Tax Identity Theft
Tax-related identity theft occurs when someone uses your stolen Social Security Number to file a tax return claiming a fraudulent refund.
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Tax identity thieves steal taxpayers’ names and Taxpayer Identification Numbers (like Social Security Numbers or Individual Taxpayer Identification Numbers) for one of two reasons:
To file a return to get your refund. This is the most common type of tax identity theft. You find out about it when you try to file a return, but the IRS rejects it because someone already filed a return using your information. If you file a paper return, the IRS will send you a notice telling you the same thing. Chances are, you’re the victim of tax identity theft.
To get a job and report the income under your Social Security Number. This type of fraud is an even bigger headache to resolve than a stolen refund. If this happens, you’ll find out about it later in the year, when the IRS sends you a notice about income that you didn’t report or pay taxes on. In fact, the income isn’t yours at all, but was earned by a thief and reported under your identity. Now, the IRS is auditing you or trying to collect taxes from you. These cases can take about a year to resolve. During that time, you’ll receive IRS notices and may even have your refunds frozen until the issue is resolved.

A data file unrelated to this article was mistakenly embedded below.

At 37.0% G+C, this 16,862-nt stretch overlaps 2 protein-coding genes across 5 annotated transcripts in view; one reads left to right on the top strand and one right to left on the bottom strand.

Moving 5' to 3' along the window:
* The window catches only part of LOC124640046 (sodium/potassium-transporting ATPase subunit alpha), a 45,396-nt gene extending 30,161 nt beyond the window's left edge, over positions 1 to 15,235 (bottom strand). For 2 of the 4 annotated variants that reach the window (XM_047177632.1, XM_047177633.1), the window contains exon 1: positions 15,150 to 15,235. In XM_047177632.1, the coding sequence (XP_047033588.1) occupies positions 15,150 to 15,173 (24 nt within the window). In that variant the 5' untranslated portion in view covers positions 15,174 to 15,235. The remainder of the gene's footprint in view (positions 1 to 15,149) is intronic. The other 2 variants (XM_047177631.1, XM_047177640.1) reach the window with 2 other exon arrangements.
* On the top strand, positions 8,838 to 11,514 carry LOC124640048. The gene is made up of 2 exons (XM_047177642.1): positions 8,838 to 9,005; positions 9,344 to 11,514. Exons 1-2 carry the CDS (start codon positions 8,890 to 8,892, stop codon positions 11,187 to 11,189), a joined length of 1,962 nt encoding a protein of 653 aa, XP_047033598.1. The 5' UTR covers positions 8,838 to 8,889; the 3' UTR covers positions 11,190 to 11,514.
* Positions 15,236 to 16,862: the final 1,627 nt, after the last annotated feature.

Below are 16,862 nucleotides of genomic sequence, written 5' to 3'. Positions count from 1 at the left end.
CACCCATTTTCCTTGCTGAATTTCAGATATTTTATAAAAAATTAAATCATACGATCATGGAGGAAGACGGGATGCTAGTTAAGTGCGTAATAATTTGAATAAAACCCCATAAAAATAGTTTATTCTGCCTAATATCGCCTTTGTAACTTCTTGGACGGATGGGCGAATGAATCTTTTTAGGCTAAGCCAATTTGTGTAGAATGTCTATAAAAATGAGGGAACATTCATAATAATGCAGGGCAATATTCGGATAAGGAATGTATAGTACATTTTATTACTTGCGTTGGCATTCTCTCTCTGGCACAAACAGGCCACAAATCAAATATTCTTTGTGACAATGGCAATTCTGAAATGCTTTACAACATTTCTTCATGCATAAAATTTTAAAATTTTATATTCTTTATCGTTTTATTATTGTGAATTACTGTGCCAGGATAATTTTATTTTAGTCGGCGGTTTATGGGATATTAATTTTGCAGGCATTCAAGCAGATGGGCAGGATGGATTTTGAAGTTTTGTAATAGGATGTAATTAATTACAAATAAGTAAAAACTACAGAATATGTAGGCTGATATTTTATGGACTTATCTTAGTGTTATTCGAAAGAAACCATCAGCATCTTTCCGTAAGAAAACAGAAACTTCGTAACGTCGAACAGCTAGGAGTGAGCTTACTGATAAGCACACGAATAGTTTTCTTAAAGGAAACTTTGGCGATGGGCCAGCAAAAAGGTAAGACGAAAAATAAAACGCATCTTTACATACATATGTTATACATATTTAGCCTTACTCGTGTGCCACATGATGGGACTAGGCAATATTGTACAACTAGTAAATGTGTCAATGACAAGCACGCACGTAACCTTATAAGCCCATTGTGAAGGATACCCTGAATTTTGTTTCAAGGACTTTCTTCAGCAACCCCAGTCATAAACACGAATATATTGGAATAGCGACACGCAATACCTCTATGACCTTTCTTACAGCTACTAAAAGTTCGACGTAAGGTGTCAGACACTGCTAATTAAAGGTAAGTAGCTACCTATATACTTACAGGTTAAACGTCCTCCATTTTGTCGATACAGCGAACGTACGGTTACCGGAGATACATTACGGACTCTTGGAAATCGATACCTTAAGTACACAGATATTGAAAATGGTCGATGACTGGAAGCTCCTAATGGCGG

Learn what you can do about tax refund fraud.
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Related tax terms
Identity Theft Victim Assistance (IDTVA)
Related IRS notices
IRS Notice CP01 - Identity Theft Claim Acknowledgement
IRS Notice CP01E - Employment Related Identity Theft Notice
IRS Notice CP01B - Request for Additional Information to Process Your Return
IRS Notice CP01S - Message About Your Identity Theft Claim
IRS Notice CP01A - The IRS Assigned You an Identity Protection Personal Identification Number (IP PIN)